I always get nervous when I come across a book in which the story takes place over a single day; often it means the author will have stretched things out to fill up the pages, with lovely strolls down side paths, into dense gardens, around difficult to describe bushes, into the murky waters of a fountain we don't care about. You get my point.
This was the sensation I had when I started reading Ian McEwan's Saturday, which opens with a bedroom scene, the main character waking up, musing about his lot. Here's the opening line:
"Some hours before dawn Henry Perowne, a neurosurgeon, wakes to find himself already in motion, pushing back the covers from a sitting position, and then rising to his feet."
I instantly had memories of a writing class I once attended. "Don't ever ever ever begin your novel with the main character in bed waking up!" bellowed the tutor. "It's ugly and it's boring and it will turn the reader off!" I'm not sure if he was right, but it means that I now can't judge those kinds of opening lines objectively. Ugly and boring comes to mind, even if they are not the real feelings I have. Therefore, Saturday didn't start well for me.
I dreaded the thought that I was going to be taken through the day to day stuff of someone I wouldn't care about - a wealthy doctor in London - and it would be too focused on his internal angst, heavy questions about how on earth can we fit into a post-September the 11th world. A writer who is not sure of his ability would probably never attempt this. The result could be catastrophic. McEwan must be sure of his abilities, and this is where he has some success.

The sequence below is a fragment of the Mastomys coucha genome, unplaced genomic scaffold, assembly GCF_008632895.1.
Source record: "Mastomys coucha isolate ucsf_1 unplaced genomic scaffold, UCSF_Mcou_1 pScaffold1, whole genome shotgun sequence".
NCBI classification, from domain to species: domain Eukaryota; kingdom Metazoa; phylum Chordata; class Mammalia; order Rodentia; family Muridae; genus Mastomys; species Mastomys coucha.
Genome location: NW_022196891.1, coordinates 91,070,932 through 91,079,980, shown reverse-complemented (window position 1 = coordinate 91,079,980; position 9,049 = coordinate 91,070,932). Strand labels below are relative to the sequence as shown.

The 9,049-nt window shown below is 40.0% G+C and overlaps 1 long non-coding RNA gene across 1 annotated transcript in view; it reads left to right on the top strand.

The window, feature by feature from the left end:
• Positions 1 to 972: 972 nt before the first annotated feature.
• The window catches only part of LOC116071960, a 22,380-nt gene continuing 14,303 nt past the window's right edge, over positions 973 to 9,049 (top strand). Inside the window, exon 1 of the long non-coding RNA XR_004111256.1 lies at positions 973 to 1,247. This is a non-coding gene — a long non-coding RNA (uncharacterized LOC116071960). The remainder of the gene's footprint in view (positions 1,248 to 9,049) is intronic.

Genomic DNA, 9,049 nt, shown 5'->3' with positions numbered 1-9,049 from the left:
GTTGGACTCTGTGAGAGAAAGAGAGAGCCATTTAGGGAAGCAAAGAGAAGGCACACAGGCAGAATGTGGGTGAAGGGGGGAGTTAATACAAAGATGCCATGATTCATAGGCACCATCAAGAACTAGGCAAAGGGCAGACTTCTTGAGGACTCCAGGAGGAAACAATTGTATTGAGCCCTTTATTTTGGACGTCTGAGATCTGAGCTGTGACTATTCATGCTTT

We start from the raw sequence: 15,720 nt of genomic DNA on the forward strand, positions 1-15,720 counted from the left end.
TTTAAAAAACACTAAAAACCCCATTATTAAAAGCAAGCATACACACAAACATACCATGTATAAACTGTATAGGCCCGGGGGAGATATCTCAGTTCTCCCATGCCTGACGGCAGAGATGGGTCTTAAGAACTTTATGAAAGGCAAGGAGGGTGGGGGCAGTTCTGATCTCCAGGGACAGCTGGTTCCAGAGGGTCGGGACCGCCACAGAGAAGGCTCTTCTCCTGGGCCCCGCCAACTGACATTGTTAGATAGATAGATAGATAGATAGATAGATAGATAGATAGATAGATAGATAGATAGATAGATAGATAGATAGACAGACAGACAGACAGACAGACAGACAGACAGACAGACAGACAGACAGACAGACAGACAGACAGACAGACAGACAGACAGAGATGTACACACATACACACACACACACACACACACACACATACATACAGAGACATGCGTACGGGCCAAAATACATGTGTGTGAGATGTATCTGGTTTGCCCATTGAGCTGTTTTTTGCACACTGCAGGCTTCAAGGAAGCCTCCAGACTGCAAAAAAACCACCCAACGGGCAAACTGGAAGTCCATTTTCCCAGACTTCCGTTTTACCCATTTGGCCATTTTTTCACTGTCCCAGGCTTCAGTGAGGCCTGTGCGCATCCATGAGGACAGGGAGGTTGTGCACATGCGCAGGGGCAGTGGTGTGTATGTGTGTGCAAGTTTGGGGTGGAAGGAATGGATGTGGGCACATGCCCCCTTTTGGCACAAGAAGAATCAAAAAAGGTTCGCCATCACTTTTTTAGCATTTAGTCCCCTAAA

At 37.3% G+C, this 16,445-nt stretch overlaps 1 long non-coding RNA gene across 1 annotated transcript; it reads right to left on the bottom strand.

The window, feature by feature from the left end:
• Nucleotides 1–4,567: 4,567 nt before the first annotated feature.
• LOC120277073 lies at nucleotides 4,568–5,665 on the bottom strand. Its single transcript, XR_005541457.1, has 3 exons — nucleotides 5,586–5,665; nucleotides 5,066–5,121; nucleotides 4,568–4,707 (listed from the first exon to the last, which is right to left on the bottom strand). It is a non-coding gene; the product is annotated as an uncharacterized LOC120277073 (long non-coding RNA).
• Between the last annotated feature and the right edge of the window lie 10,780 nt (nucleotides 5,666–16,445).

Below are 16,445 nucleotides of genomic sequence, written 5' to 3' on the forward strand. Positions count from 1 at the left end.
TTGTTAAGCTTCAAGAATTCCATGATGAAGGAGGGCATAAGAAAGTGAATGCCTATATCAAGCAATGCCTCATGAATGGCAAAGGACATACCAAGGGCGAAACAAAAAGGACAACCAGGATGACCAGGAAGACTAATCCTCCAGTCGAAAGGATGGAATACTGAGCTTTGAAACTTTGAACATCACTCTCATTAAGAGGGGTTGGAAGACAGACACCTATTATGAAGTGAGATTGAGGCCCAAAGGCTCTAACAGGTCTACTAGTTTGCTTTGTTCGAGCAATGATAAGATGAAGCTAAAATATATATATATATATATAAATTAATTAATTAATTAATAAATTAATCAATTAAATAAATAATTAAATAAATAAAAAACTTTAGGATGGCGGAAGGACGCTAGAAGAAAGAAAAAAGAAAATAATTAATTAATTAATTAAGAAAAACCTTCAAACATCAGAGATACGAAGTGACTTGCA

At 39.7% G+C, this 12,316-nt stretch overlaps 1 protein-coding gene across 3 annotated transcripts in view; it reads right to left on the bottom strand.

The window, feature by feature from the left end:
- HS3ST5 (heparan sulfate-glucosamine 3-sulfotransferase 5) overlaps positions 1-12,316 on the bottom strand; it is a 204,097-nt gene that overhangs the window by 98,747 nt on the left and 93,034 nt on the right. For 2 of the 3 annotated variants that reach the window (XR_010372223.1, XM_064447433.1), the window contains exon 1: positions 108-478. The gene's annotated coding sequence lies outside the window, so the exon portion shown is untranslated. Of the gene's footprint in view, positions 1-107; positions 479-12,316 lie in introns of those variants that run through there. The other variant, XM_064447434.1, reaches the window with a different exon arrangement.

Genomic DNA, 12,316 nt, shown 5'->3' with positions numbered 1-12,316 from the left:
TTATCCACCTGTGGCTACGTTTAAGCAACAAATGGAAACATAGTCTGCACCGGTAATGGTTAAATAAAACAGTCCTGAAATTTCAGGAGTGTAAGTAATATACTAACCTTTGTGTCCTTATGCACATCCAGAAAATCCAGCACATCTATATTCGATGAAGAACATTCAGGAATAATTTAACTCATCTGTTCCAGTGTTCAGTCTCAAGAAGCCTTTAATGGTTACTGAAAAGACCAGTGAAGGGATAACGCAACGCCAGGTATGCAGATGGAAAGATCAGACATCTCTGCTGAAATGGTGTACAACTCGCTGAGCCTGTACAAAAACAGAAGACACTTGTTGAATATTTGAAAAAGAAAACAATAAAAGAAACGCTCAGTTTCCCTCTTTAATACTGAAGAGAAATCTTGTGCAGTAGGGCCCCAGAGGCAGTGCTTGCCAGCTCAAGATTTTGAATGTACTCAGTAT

The novel slowly pulls you in, with a quiet, unsettling tone. The doctor's world is turned upside down after an encounter in the street with a road rage thug. There is suspense, anxiety, but not too much pondering. It is inevitable that McEwan has to take a few strolls down some peripheral gardens - a squash game that goes into too much detail and goes on for too many pages; the ins and outs of medical adventure inside the heads of several patients; the curiosities of jazz music that only a fan would appreciate. Don't forgt this is McEwan though, and so he manages to pull the plane up at the last minute, just when you think you are going to crash into the mountains and you will slam the book shut. This is what he is good at. He can keep pulling you along, even if you get restless with his playfulness, his desire to explore the language, show off his wordsmith skills. Anybody else would have failed after 50 pages.
The book only runs to 279 pages - thank goodness, because one day spread out over any more could become tedious - and there is a plot and a climax worth waiting for. You do close the book asking questions, feeling a prickle on your skin, understanding what it is that makes us all feel nervous about the fragility of our lives. It is a nice meditation on our post-twin towers uneasiness. For me, it is not one of McEwan's best, but it is definitely something worth reading.